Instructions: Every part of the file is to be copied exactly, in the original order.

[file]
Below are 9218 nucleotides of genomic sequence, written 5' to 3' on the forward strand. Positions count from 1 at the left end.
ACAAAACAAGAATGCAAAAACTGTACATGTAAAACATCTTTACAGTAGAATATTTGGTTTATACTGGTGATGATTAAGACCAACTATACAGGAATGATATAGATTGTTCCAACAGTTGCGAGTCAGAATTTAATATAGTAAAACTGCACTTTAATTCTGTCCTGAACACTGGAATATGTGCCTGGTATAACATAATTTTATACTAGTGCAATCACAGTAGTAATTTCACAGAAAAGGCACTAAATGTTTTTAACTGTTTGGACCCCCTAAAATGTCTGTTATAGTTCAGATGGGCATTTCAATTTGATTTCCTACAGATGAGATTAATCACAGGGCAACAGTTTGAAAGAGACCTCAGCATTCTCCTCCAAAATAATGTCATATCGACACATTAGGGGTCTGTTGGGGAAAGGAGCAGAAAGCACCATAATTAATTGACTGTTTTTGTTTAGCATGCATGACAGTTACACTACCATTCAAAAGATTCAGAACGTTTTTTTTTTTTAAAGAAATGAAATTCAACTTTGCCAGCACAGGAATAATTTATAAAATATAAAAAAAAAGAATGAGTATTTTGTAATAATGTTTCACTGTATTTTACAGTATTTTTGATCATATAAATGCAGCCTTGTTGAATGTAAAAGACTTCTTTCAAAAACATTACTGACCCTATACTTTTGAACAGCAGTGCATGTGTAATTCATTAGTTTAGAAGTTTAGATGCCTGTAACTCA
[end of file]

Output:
Below are 9218 nucleotides of genomic sequence, written 5' to 3' on the forward strand. Positions count from 1 at the left end.
ACAAAACAAGAATGCAAAAACTGTACATGTAAAACATCTTTACAGTAGAATATTTGGTTTATACTGGTGATGATTAAGACCAACTATACAGGAATGATATAGATTGTTCCAACAGTTGCGAGTCAGAATTTAATATAGTAAAACTGCACTTTAATTCTGTCCTGAACACTGGAATATGTGCCTGGTATAACATAATTTTATACTAGTGCAATCACAGTAGTAATTTCACAGAAAAGGCACTAAATGTTTTTAACTGTTTGGACCCCCTAAAATGTCTGTTATAGTTCAGATGGGCATTTCAATTTGATTTCCTACAGATGAGATTAATCACAGGGCAACAGTTTGAAAGAGACCTCAGCATTCTCCTCCAAAATAATGTCATATCGACACATTAGGGGTCTGTTGGGGAAAGGAGCAGAAAGCACCATAATTAATTGACTGTTTTTGTTTAGCATGCATGACAGTTACACTACCATTCAAAAGATTCAGAACGTTTTTTTTTTTTAAAGAAATGAAATTCAACTTTGCCAGCACAGGAATAATTTATAAAATATAAAAAAAAAGAATGAGTATTTTGTAATAATGTTTCACTGTATTTTACAGTATTTTTGATCATATAAATGCAGCCTTGTTGAATGTAAAAGACTTCTTTCAAAAACATTACTGACCCTATACTTTTGAACAGCAGTGCATGTGTAATTCATTAGTTTAGAAGTTTAGATGCCTGTAACTCA